Apparently, postwar Britain had something like only 10 percent of its current road traffic, yet fatalities were mounting with more and more people investing in a motor car amid the added piece of mind that the Germans were no longer going to come along and blow it up along with most of your house and part of your garden. At the time an average pedestrian crossing would have been indicated by two parallel lines of metal studs in the road to signify the area for people to cross safely. It would have been simple for a pedestrian to see, but not so obvious for motorists. It would have been hard enough staying in control of the vehicle, looking out for dangers ahead and possibly in the sky if you were particularly nervous.
Green Cross Code Fancy Dress
By the seventies thousands of people were being injured and killed on Britain's roads, regardless of the introduction of the zebra crossing. A large number of those affected were children, so a plan was set in motion to educate the children of how dangerous roads could be. A TV ad campaign educating viewers was introduced onto Britain's screens and we were all introduced to the Green Cross Code and the Green Cross Man in his unforgettable Green Cross Code fancy dress costume.
Arriving at the audition, which was set out to cast this brave new road safety superhero, rumour has it that the actor David Prowse turned up in an outfit not too dissimilar to the colours of what were used in the final Green Cross Code fancy dress costume worn on the actual television commercials. Along with the chaps acting ability, his choice of colours is said to have been what got the man hired.
After 3 years of broadcast the numbers of road deaths and injuries had risen, the message just wasn’t getting through. It took the Central Office of Information, the Department of Transport and their ad agency to come up with some clever marketing and reintroduce the scheme spearheaded by an exciting superhero character, one which would be larger than life and would wear a bright and bold Green Cross Code Man Fancy Dress costume.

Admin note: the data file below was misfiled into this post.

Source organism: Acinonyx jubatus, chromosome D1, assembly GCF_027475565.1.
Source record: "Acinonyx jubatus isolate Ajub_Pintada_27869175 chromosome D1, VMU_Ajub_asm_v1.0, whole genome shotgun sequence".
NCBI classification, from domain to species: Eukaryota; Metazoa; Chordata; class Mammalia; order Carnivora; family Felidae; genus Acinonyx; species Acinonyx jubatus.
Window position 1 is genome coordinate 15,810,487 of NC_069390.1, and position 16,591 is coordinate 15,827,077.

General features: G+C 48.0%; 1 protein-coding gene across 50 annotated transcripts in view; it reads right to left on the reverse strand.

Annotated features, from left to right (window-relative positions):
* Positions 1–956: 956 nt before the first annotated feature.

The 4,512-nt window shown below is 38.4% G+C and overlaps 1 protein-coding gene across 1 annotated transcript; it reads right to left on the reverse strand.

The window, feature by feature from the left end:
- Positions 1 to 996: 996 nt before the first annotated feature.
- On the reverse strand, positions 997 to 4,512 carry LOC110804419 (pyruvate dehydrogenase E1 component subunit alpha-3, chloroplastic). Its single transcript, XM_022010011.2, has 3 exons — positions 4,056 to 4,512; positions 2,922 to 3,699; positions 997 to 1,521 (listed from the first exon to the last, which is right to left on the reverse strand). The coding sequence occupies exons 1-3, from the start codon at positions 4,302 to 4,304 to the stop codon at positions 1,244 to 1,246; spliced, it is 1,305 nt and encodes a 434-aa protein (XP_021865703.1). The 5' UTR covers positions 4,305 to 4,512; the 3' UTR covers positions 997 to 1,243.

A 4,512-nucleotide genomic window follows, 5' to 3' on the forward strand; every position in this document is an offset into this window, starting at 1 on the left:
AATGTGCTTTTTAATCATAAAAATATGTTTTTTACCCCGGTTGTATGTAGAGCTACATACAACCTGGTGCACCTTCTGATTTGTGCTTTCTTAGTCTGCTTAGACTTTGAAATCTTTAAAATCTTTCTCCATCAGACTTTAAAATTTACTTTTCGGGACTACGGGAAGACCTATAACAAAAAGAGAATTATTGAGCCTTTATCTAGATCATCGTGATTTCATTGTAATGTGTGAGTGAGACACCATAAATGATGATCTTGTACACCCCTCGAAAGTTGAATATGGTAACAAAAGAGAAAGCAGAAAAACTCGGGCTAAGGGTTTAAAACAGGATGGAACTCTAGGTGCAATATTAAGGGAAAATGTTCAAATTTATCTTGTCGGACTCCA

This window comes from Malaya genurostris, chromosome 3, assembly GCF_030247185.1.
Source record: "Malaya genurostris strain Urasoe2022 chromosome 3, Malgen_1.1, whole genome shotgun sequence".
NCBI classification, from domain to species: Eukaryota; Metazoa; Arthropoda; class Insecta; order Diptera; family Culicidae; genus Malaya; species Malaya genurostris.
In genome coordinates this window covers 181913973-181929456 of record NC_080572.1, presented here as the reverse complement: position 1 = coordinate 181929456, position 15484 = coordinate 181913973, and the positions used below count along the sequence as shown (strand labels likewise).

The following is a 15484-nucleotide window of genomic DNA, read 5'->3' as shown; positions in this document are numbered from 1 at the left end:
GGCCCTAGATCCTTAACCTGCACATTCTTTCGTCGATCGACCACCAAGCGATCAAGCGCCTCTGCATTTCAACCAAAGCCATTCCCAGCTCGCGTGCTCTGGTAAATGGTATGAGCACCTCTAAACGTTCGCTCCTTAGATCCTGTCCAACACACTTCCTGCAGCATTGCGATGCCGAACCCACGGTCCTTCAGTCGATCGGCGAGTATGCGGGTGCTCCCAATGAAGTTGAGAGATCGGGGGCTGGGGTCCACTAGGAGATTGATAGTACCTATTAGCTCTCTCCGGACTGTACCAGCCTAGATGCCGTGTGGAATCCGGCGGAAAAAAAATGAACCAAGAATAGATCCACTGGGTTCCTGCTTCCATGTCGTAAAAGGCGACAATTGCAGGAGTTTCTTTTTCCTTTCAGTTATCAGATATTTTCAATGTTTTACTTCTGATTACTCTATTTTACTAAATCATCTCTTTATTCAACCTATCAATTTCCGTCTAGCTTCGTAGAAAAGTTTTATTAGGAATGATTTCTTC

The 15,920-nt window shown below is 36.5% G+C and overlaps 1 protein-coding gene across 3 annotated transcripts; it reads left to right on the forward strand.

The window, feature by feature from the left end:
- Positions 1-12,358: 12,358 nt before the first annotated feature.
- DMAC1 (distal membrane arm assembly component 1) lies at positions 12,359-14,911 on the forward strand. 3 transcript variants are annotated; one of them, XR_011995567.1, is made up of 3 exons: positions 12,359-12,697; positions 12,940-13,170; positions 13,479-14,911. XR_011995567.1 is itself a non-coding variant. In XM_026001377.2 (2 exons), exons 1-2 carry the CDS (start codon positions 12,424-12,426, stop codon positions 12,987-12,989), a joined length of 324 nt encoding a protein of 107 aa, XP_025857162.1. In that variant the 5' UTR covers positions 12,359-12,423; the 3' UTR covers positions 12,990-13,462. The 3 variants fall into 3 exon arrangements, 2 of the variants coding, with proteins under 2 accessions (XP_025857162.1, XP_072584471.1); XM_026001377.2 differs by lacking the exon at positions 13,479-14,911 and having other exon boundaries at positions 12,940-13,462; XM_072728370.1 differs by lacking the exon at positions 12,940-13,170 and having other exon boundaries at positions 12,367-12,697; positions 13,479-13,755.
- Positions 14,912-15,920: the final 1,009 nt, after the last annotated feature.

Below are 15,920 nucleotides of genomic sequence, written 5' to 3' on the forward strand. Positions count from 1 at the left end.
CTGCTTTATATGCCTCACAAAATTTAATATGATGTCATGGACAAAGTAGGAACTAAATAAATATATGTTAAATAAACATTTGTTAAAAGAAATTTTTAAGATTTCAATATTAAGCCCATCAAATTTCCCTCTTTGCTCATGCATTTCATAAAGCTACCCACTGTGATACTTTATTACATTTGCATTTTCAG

The Most Famous Zebra Crossing in the World
The Beatles brought international fame to the British zebra crossing in 1969 with their album cover for Abbey Road. In 2010, the iconic crossing was granted a Grade II listing in the capital to preserve the site preventing it from being replaced by a more modern form of crossing. Many tourists have followed in the footsteps of Paul McCartney, John Lennon, George Harrison and Ringo Starr, by posing for pictures on the black and white painted pathway, risking the safety of the designated photographer and potentially sending them bouncing over a car bonnet. To drive in the area itself must be frustrating because I'm willing to bet more people stop for photos that you could possibly imagine causing delays and holding up traffic.
I'm pretty sure I saw a documentary on BBC Four that explained the cover of the record has no real meaning or artistic merit to it, it was realised that there was no artwork for the Beatles new album and they didn't want to go to a lot of effort to create the cover. One of the band simply said "why don't we just go outside and take a picture". If only it was taken today, we picture the four clad in Green Cross Code Man fancy dress.
According to gizmodo.co.uk, they claim that, experts have foretold the death of the painted bits of road, saying traffic lights and other forms of modernisation are killing off the zebras. Apparently in just five years, over 1,000 crossings have been replaced with lights. What on earth would the man in the Green Cross Code Costume say?
Green Cross Code Costume
Stepping into the Green Cross Code Man Costume, actor David Prowse had previously starred in The Kenneth Williams Show, The Horror of Frankenstein and Carry on Henry. He eventually went on to play Darth Vader in the original Star Wars trilogy. It's true, look it up.
The Green Cross Code Man television adverts introduced viewers to the Green Cross Code with it's simple to grasp instructions and important message presented by a large hulking man wearing his trademark Green Cross Code costume. The code, if you are old enough to remember is find a safe place to cross, stand near the kerb and not on it, look all around for traffic, if there's traffic let it pass and if there's no traffic coming, walk straight across the road but look and listen as you cross. As relevant today as it ever was.
Today, the number of pedestrians killed on the roads has fallen significantly and we are strides ahead of the figures from the early 70's. This could and probably is a direct result of the Green Cross Code Man.